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Karl Hinett Trains for Edison Matterhorn 2014 by Competing in The Frostkade

The beginning of February I headed off to Bardufoss, northern Norway to compete in a 100 mile race called ‘The Frostskade’. I had all my gear ready and prepared, as this was a survival race, so everything I needed to survive in the Arctic wilderness in the middle of winter was going to be pulled behind me in a pulk.

The race started on the 1st of Feb, and I had until end of play by the 4th to cover the 100 miles. Well, it turned out to be around 115 miles due to the race now starting out of the centre of the town. I powered on through the start, finding a steady but determined pace early and managed to overtake most competitors while we spent the majority of the first day crossing a frozen lake. The ground was hard so there was no need to change into my snowshoes just yet.

There was only roughly seven hours daylight at this time of year, so it fast became dark. Due to my military background, I had no problem navigating the terrain via my map and GPS. After about 14 hours moving I reached the first check point of a race staffed tent, and found that I was in third position. I used this time to set up my tent and get some warm food in me and try sleep off the cold, it was averaging about -27°C.

I woke to darkness, but found I had slept for around six hours, so I gathered my belongings dispute the reluctance to get out into the cold and move on. The terrain turned mountainous, starting off with thick woodland then sprawling out into a valley between mountains roughly a 1000 meters high. The wind was fierce during this six hour valley trek, visibility was next to nothing but I knew my bearings and pushed through. Not one inch of my skin was exposed, too great was the risk of frostbite. The surrounding wild reindeer didn’t seem to have a problem with it though!

After around 10 hours of leaving my first campsite, I arrived at checkpoint number two, again a two manned staff tent. I learnt that I was now in second position, which gave a great motivation boost. After a quick warm drink and meal, I set straight out into the seemingly untouched wilderness.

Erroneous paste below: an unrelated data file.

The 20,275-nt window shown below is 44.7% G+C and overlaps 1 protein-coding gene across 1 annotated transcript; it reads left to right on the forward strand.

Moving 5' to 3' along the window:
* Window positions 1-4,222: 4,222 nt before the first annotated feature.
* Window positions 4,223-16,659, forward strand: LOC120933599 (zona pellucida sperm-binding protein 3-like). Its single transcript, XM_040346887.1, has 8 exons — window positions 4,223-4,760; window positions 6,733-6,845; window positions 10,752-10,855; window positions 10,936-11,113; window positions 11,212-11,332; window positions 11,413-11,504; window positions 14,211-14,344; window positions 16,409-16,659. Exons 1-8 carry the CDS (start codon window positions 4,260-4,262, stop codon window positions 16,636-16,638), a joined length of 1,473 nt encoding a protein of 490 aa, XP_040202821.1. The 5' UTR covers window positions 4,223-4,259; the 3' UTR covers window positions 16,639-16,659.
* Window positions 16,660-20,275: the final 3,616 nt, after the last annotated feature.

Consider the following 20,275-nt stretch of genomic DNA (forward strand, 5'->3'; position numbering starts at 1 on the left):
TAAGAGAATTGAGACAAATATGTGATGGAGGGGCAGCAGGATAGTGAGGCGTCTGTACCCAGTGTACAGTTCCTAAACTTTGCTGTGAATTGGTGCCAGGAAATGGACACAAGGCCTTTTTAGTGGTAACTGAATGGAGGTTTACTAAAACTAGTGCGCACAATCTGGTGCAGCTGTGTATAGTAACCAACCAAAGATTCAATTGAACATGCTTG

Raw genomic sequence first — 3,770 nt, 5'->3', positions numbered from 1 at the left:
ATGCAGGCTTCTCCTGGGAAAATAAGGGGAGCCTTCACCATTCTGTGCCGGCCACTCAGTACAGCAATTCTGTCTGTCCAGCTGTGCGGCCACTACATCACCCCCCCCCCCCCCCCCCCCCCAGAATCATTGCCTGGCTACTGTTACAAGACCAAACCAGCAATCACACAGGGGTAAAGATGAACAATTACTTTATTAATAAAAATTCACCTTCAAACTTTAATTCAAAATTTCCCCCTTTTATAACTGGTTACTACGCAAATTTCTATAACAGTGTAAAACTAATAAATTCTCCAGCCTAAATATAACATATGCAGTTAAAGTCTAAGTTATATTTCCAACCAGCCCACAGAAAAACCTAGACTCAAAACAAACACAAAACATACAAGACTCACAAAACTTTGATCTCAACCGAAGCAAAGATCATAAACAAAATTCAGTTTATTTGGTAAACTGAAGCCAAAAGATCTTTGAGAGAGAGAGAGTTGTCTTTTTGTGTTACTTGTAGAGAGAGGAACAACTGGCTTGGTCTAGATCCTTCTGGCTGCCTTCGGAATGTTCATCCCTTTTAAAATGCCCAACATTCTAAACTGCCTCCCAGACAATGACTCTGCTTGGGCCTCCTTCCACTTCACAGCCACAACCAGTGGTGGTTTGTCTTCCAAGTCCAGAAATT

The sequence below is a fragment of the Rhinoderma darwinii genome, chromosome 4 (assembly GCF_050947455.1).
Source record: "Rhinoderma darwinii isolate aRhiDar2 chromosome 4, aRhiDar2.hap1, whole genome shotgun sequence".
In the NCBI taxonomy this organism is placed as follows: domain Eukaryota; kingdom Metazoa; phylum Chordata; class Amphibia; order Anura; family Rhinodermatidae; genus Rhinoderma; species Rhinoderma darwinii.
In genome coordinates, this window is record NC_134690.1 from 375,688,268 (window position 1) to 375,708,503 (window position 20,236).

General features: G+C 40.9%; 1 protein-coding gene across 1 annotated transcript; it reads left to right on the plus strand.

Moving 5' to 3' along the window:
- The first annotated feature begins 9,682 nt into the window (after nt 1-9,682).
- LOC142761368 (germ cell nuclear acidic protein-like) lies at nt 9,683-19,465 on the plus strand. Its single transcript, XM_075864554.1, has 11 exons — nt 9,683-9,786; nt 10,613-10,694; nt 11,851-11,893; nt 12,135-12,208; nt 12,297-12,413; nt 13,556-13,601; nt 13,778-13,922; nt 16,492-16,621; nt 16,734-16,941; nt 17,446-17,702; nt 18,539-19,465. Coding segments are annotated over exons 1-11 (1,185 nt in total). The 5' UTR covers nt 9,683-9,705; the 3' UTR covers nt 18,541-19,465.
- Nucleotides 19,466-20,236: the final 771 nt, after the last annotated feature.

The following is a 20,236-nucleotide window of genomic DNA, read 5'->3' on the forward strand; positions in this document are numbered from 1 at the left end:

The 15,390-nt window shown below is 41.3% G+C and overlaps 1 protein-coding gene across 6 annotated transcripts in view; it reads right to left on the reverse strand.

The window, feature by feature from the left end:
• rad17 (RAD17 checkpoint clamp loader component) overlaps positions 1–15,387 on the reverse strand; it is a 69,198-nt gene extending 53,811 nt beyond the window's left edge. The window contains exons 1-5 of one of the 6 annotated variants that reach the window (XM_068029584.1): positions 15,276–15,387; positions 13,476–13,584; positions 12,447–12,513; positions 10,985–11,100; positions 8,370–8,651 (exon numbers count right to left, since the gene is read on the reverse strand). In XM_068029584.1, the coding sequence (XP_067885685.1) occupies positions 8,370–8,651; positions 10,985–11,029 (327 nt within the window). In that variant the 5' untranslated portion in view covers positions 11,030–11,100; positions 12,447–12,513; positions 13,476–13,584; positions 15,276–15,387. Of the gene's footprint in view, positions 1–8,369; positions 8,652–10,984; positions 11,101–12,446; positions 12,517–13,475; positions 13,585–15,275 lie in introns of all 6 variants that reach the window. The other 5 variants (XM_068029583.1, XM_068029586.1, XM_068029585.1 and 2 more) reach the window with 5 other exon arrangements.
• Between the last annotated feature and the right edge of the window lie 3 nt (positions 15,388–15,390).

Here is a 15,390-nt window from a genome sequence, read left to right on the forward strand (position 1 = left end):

I covered as much distance as my legs could carry me before making camp, it’s wise to know when to rest, it’s no good expending all energy in covering ground if you then later can’t make camp! But as I found a suitable spot, underneath faint showings of the northern lights, and just tucked beneath bunch of trees, I bedded down.

Another six hours sleep and I was off again, now catching up with the lead competitor. We travelled together for some time, going through deep wilderness. The snow was energy sapping, as my feet fell, and I would be stuck waist high. Little did we know that just a kilometre to the East of us there was a hardened track. It was here we fell behind, eight hours wading through untouched snow slowed us down terribly.

As the hours ran through the night, a huge climb came before me, but I knew at the top of this 800 meter climb there was the original 100 mile half way point, so I pushed on again despite tired legs.

I reached the lovely warm cabin, and was greeted by other competitors, being only an hour behind the lead guy. I knew with only a day left to finish and to ultimately get my booked flight home, I decided to call it a day here. Better to get off the mountains easily and close to civilisation then when I’m not. It did sadden me, but I enjoyed the warm nights sleep in the cabin, and marked the whole experience down as a bloody good training run!

Karl Hinett

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